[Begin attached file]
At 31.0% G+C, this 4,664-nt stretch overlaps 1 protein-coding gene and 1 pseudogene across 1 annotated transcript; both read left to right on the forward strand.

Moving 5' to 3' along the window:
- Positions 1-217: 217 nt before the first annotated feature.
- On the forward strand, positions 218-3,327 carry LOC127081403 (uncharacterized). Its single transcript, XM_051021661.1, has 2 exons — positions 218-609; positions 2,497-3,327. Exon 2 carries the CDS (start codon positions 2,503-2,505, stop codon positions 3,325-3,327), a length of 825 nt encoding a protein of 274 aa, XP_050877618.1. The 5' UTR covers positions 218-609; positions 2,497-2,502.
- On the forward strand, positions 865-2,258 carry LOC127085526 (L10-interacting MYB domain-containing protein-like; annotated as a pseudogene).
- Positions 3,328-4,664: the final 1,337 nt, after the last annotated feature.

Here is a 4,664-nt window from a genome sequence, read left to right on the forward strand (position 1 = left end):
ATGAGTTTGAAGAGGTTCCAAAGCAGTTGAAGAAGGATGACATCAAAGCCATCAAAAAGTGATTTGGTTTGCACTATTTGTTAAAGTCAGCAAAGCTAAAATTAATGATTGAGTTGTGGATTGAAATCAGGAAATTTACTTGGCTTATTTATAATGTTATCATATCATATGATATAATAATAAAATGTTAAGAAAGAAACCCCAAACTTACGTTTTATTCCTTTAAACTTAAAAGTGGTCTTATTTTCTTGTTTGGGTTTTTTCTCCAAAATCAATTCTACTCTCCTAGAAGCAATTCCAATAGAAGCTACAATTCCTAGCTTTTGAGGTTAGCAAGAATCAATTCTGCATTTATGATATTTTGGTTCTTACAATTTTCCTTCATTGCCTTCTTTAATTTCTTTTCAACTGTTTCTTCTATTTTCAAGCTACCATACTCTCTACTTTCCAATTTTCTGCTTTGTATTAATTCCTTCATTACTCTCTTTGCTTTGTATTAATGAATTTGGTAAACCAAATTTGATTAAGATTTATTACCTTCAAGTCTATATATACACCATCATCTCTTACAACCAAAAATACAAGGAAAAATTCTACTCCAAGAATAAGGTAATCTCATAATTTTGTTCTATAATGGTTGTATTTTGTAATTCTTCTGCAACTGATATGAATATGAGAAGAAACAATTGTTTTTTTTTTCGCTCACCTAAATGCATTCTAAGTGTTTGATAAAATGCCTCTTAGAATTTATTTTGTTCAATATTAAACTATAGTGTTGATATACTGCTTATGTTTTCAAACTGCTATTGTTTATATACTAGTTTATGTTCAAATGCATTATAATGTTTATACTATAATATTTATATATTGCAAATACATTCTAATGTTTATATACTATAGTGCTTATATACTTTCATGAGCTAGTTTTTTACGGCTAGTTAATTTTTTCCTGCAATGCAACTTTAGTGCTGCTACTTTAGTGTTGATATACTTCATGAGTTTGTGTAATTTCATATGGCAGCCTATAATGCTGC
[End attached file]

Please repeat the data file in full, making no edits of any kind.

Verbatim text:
At 31.0% G+C, this 4,664-nt stretch overlaps 1 protein-coding gene and 1 pseudogene across 1 annotated transcript; both read left to right on the forward strand.

Moving 5' to 3' along the window:
- Positions 1-217: 217 nt before the first annotated feature.
- On the forward strand, positions 218-3,327 carry LOC127081403 (uncharacterized). Its single transcript, XM_051021661.1, has 2 exons — positions 218-609; positions 2,497-3,327. Exon 2 carries the CDS (start codon positions 2,503-2,505, stop codon positions 3,325-3,327), a length of 825 nt encoding a protein of 274 aa, XP_050877618.1. The 5' UTR covers positions 218-609; positions 2,497-2,502.
- On the forward strand, positions 865-2,258 carry LOC127085526 (L10-interacting MYB domain-containing protein-like; annotated as a pseudogene).
- Positions 3,328-4,664: the final 1,337 nt, after the last annotated feature.

Here is a 4,664-nt window from a genome sequence, read left to right on the forward strand (position 1 = left end):
ATGAGTTTGAAGAGGTTCCAAAGCAGTTGAAGAAGGATGACATCAAAGCCATCAAAAAGTGATTTGGTTTGCACTATTTGTTAAAGTCAGCAAAGCTAAAATTAATGATTGAGTTGTGGATTGAAATCAGGAAATTTACTTGGCTTATTTATAATGTTATCATATCATATGATATAATAATAAAATGTTAAGAAAGAAACCCCAAACTTACGTTTTATTCCTTTAAACTTAAAAGTGGTCTTATTTTCTTGTTTGGGTTTTTTCTCCAAAATCAATTCTACTCTCCTAGAAGCAATTCCAATAGAAGCTACAATTCCTAGCTTTTGAGGTTAGCAAGAATCAATTCTGCATTTATGATATTTTGGTTCTTACAATTTTCCTTCATTGCCTTCTTTAATTTCTTTTCAACTGTTTCTTCTATTTTCAAGCTACCATACTCTCTACTTTCCAATTTTCTGCTTTGTATTAATTCCTTCATTACTCTCTTTGCTTTGTATTAATGAATTTGGTAAACCAAATTTGATTAAGATTTATTACCTTCAAGTCTATATATACACCATCATCTCTTACAACCAAAAATACAAGGAAAAATTCTACTCCAAGAATAAGGTAATCTCATAATTTTGTTCTATAATGGTTGTATTTTGTAATTCTTCTGCAACTGATATGAATATGAGAAGAAACAATTGTTTTTTTTTTCGCTCACCTAAATGCATTCTAAGTGTTTGATAAAATGCCTCTTAGAATTTATTTTGTTCAATATTAAACTATAGTGTTGATATACTGCTTATGTTTTCAAACTGCTATTGTTTATATACTAGTTTATGTTCAAATGCATTATAATGTTTATACTATAATATTTATATATTGCAAATACATTCTAATGTTTATATACTATAGTGCTTATATACTTTCATGAGCTAGTTTTTTACGGCTAGTTAATTTTTTCCTGCAATGCAACTTTAGTGCTGCTACTTTAGTGTTGATATACTTCATGAGTTTGTGTAATTTCATATGGCAGCCTATAATGCTGC